Immunology and infectious diseases pioneer, Professor Dermot Kelleher, to helm Lee Kong Chian School of Medicine.
Professor Dermot Kelleher, the incoming Principal of the Faculty of Medicine at Imperial College London, has been appointed Dean of the Lee Kong Chian School of Medicine, founded in 2010 on a partnership between Imperial and Nanyang Technological University (NTU). As Dean, Professor Kelleher will lead the next phase of the development of the School to train more doctors to meet Singapore’s future healthcare demands.
Professor Kelleher, former Vice-Provost for Medical Affairs and Head of the School of Medicine at Trinity College Dublin in Ireland, has over 30 years’ experience in research, teaching and medical leadership. He will be appointed Dean of the Lee Kong Chian School of Medicine on 1 August 2012, combining this role with his position as Principal of Imperial’s Faculty of Medicine. With Professor Kelleher’s appointment, Professor Stephen Smith, the Founding Dean of the Lee Kong Chian School of Medicine, will focus on his role as NTU’s Vice President of Research.
Sir Keith O’Nions, President & Rector of Imperial College London, said: “We are delighted that Professor Kelleher will direct the Lee Kong Chian School of Medicine alongside Imperial’s Faculty of Medicine. His outstanding record of leadership in academic medicine will take both institutions from strength to strength. Both share the goal of achieving world-class excellence in medical education and research, and their close alignment will help to realise the opportunities offered by this exciting partnership between two world-class universities.”
Professor Bertil Andersson, President of NTU, said that having Professor Kelleher at the helm of Singapore’s newest medical school would not only give a big boost to medical education but also to medical innovation and research as well.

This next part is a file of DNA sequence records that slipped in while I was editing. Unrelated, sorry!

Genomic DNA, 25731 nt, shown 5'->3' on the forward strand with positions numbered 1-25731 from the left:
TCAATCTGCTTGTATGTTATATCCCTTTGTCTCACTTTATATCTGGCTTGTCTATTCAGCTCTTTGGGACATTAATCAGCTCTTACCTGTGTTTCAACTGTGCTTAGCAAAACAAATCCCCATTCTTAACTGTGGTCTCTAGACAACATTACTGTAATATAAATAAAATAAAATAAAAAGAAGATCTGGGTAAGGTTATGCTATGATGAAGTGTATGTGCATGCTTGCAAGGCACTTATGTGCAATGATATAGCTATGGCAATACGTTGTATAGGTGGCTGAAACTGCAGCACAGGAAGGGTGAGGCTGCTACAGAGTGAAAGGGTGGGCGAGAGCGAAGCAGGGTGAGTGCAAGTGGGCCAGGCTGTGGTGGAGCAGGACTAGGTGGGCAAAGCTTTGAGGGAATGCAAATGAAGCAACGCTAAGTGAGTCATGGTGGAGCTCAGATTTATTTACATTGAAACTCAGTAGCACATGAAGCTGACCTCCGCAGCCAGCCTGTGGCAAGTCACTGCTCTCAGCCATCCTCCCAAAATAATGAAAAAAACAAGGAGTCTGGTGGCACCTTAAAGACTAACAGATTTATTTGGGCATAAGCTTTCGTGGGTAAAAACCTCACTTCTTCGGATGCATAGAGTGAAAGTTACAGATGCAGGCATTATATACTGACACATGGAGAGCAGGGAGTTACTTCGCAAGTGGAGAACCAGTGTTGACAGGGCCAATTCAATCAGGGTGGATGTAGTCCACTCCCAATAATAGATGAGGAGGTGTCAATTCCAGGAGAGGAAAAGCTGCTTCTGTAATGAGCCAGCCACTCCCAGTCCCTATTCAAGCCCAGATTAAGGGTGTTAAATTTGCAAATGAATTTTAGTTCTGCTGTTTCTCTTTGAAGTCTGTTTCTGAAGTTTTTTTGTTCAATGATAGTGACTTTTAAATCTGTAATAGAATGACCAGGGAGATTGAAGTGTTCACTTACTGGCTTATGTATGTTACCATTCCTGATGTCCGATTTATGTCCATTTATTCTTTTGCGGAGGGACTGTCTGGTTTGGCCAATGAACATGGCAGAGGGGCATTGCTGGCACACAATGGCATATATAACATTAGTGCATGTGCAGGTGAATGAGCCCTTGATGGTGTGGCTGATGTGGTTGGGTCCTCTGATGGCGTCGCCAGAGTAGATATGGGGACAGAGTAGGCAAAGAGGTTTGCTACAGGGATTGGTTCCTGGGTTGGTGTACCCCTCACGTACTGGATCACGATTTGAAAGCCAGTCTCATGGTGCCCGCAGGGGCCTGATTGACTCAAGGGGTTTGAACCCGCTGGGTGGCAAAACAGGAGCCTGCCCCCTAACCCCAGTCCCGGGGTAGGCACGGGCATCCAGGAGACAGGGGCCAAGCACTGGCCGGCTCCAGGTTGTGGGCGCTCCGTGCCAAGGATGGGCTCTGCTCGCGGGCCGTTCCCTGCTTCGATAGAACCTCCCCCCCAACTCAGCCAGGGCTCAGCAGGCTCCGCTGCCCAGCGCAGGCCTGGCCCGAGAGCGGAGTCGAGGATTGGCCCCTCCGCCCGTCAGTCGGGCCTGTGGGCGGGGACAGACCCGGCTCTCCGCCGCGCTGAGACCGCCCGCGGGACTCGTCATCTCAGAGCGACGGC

“Prof Kelleher is a world-leading expert in immunology and infectious diseases and he has valuable experience in translating medical research into new diagnostics and treatments for patients. These will complement NTU well as we have a strong track record in bio-medical engineering.
"Together with Professor Stephen Smith, the Founding Dean who will now focus on driving research at NTU as Vice-President of Research, NTU will greatly influence the next generation of doctors and biomedical innovators here in Singapore. To have great impact in healthcare breakthroughs, we will need to train patient-centric doctors and innovators with multi-disciplinary expertise who are at the forefront of medical technology.
“We look forward to having a more robust research relationship with Imperial College London’s medical school with Prof Kelleher as its Principal and I believe he will further strengthen the foundation of our joint medical school in Singapore already laid by Professor Smith as the Founding Dean. We are grateful to Professor Smith for his strong leadership and vision for the school over the past two years and look forward to more contributions from him as the Vice-President in charge of research at NTU.”
Professor Kelleher said, “The Lee Kong Chian School of Medicine has ambitious goals to redefine both medical education and research. Hundreds of people at Imperial, NTU and in partner healthcare organisations have already contributed to its development, creating a curriculum and infrastructure that will offer students an exceptional medical education. It will be a privilege to work with this dedicated team to set the direction for the School’s research strategy and prepare to begin training a generation of outstanding doctors to serve Singapore.”
The Chairman of the Pro-Tem Governing Board of the Lee Kong Chian School of Medicine, Mr Lim Chuan Poh said, “We congratulate Professor Dermot Kelleher on his appointment as Principal of the Faculty of Medicine in Imperial College and welcome him as the concurrent Dean of the Lee Kong Chian School of Medicine. His illustrious career has been characterised by remarkable achievements in medical education and research and outstanding leadership. I'm confident his appointment will continue the stellar work of the School’s Founding Dean, Professor Stephen Smith, whom we thank for laying the strong foundations of the school.”
About Professor Dermot Kelleher
Graduating in medicine from Trinity College Dublin in 1978, Professor Kelleher completed specialist training in gastroenterology and subsequently received a Fogarty Scholarship in 1986 funding a research fellowship at University of California San Diego. He returned to Trinity in 1989 as a Wellcome Senior Fellow in Clinical Science and was appointed to the Trinity College Chair in Clinical Medicine in 2001. In 2006 he was appointed Head of the School of Medicine and Vice-Provost for Medical Affairs.